How to Get Admission to MBA Programs Despite Lower GMAT, GRE Scores

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The acceptance rates at top business schools are notoriously tight demanding a higher average GPA from candidates. In such a scenario, how would you like to gain admission to an MBA program even with low GPAs?

Not that difficult if you are willing to go in for a part time or executive MBA program that taught by the same faculty and even the cohort would be of a similar calibre as the full-time program. You will get enough opportunities to pursue your career goals, develop networks besides adding the brand value of the school to your resume.

For instance, if the full-time cohort averaged a GMAT score of 726 at Chicago Booth, you could gain admission to the part-time program with an average score of just 678. Thus, it is possible to enjoy all the facilities of the MBA program even if your scores are considerably lower.

The full-time MBAs scored higher than the executive cohort by a 706 to 631 margin. The Executive MBA average was also eight points higher than their part-time peers (631 vs. 623).

At Northwestern University’s Kellogg School of Management, there is a 54-point gap in GMAT averages between the full-time and part-time students (728 vs. 674). At Michigan Ross, the difference is 58 points (708 vs. 650). Similarly, at USC Marshall it is 692 vs. 614 and at Arizona State Carey (682 vs. 585).

Weighing the average GMATs against the enrolments in full-time and part time programs in the Top 50 MBA programs, ranked by U.S.News, shows the full-time MBAs with a 706 GMAT average, 83 points more than the part-time cohort with an average score of 623.

The situation is similar if you compare full-time and executive MBA programs. At Wharton, full-time students had an average GMAT score of 730 compared to 700 for the Executive MBAs. At Emory Goizueta and Vanderbilt Owen, the difference is more than 100 points, 683 vs. 571 and 691 vs. 586, respectively.

The full-time MBAs scored higher than the executive cohort by a 706 to 631 margin. The Executive MBA average was also eight points higher than their part-time peers (631 vs. 623).

Full-time MBAs also score better than the part-time and executive cohorts in the tests that involve quantitative problem-solving, interpreting readings, and managing time and pressure.

However, it is to be noted that only 9 of the top 50 Executive MBA programs reported their GMAT averages to U.S. News & World Report. A point to note is that several top EMBA programs have either opted out of requiring a GMAT score or are willing to waive the requirement for those having sufficient amount of management experience.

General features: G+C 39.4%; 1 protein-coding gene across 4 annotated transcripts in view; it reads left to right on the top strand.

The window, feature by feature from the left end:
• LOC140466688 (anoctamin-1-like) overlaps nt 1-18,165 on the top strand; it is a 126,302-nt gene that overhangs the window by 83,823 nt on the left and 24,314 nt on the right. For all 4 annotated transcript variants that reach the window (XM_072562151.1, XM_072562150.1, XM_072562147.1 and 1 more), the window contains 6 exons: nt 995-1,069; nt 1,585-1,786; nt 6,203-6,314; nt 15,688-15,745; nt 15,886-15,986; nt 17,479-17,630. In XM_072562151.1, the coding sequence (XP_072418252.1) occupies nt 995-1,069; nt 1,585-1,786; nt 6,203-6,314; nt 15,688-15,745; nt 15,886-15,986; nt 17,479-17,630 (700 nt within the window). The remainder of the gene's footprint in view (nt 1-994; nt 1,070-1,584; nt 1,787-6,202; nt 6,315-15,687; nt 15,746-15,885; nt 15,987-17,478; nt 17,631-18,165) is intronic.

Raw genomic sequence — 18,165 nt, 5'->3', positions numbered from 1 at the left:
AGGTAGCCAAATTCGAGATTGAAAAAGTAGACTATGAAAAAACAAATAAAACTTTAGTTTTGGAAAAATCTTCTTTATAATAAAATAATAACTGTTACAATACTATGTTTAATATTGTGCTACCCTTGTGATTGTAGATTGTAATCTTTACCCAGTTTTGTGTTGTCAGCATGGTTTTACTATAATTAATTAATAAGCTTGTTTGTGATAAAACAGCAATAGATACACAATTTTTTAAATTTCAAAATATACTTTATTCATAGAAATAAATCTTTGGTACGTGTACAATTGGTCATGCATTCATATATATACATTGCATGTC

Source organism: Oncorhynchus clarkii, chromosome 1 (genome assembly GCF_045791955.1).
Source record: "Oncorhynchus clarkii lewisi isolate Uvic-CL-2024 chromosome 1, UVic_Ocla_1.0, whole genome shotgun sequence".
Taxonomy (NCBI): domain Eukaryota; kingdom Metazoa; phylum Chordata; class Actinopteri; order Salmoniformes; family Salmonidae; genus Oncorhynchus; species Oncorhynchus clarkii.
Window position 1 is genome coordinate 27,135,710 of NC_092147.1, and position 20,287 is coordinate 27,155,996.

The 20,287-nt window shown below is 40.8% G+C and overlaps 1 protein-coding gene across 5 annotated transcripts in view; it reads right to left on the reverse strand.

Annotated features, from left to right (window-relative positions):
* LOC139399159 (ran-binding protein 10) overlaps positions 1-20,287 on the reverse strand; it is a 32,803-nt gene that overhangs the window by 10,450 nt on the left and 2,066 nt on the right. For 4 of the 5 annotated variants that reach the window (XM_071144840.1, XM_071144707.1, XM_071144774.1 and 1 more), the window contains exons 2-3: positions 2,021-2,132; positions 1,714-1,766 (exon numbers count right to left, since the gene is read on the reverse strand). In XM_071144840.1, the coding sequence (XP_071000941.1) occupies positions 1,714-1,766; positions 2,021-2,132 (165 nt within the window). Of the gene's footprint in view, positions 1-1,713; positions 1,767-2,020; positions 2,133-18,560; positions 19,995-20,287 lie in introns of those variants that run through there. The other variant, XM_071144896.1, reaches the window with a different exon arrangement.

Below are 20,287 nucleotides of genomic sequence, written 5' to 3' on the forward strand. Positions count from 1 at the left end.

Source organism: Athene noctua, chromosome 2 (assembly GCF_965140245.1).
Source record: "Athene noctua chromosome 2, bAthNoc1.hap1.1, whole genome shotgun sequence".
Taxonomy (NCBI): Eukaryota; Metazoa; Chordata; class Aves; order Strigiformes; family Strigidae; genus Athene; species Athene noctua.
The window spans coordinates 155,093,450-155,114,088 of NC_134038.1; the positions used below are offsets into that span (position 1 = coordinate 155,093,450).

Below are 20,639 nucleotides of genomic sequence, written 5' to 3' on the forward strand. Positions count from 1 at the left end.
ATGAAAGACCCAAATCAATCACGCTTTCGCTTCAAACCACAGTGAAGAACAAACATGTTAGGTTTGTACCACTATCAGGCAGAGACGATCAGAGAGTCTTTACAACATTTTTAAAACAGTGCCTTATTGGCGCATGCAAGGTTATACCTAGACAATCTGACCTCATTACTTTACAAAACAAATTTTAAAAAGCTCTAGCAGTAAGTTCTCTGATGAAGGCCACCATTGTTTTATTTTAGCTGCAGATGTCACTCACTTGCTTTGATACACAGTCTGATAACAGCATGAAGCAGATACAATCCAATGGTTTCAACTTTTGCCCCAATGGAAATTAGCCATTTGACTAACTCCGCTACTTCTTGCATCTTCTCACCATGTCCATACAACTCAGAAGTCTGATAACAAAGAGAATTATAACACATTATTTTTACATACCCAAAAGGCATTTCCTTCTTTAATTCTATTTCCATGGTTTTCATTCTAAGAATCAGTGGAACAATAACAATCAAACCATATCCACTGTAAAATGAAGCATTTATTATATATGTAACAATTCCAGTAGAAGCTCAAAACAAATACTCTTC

Admission Committees also tend to take into consideration other variables such as the diversity of advanced degrees, job functions and industries while granting admission to EMBA programs.

While every full-time and part-time MBA program published average GPAs for incoming students, EMBA programs collected or released GPAs for only 24 of the 45 programs. Among the top name business schools, few gave out their undergraduate GPAs, including Chicago Booth, MIT Sloan, Wharton, Northwestern Kellogg, and Berkeley Haas.

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The full-time MBA cohorts in the top 50 American programs notched up a 3.51 average GPA in 2016, part-time MBAs had a 3.30 GPA on average and EMBAs stood at 3.20.

Berkeley Haas recorded a 12% acceptance rate for the Class of 2018. However, it was 47.4% for the part time MBA program. Part timers chances of being accepted increase to more than 75% at Georgetown McDonough, Washington University’s Olin School, and USC Marshall.

On an average, the age of students entering full-time MBA programs is 27.8 compared to their part-time counterparts at 30.1. The Executive MBAs average 37.7 years of age.

In terms of networking, the full-time MBA cohorts, averaging 228 students per class as against 147 in part-time MBAs and 71 students for executive programs, are at an advantage. However, it is to be noted that in several schools including

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Washington Foster, USC Marshall, Georgia Tech Scheller, Rice Jones, and Maryland Smith, the part-time and executive MBA cohorts combined would outnumber the full-time MBA counterparts.

The part-time and EMBA students also enjoy the advantage of continuing to earn even while enrolled in the MBA program thus reducing the opportunity cost. They also get more sponsorship. According to a report released by the Executive MBA Council in 2016, 23% of EMBAs receive full-sponsorship while another 36% got partial tuition reimbursement.

At Kellogg, 66% of the latest EMBA class is either fully or partially sponsored. While data on part-time MBA sponsorship is harder to find, a 2015 GMAC study reported that employers surveyed offered some form of sponsorship to 40% of their employees.

In terms of students’ debt, in four out of five schools, part-time MBAs incurred less debt than the full-time students. The difference was more than $43,000 at Ross ($59,014 vs. $102,605) that dropped to just at Haas ($83,288 vs. $87,546).

The percentage of debt for part-time MBAs in debt was lower at three of the five schools. However, executive MBAs had the highest debt levels at all five schools, ranging from $74,567 at Washington Olin to $125,942 at Haas. But they formed the smallest percentage of debt holders at four of the five schools, including 16% at Ross and 28% at Haas.

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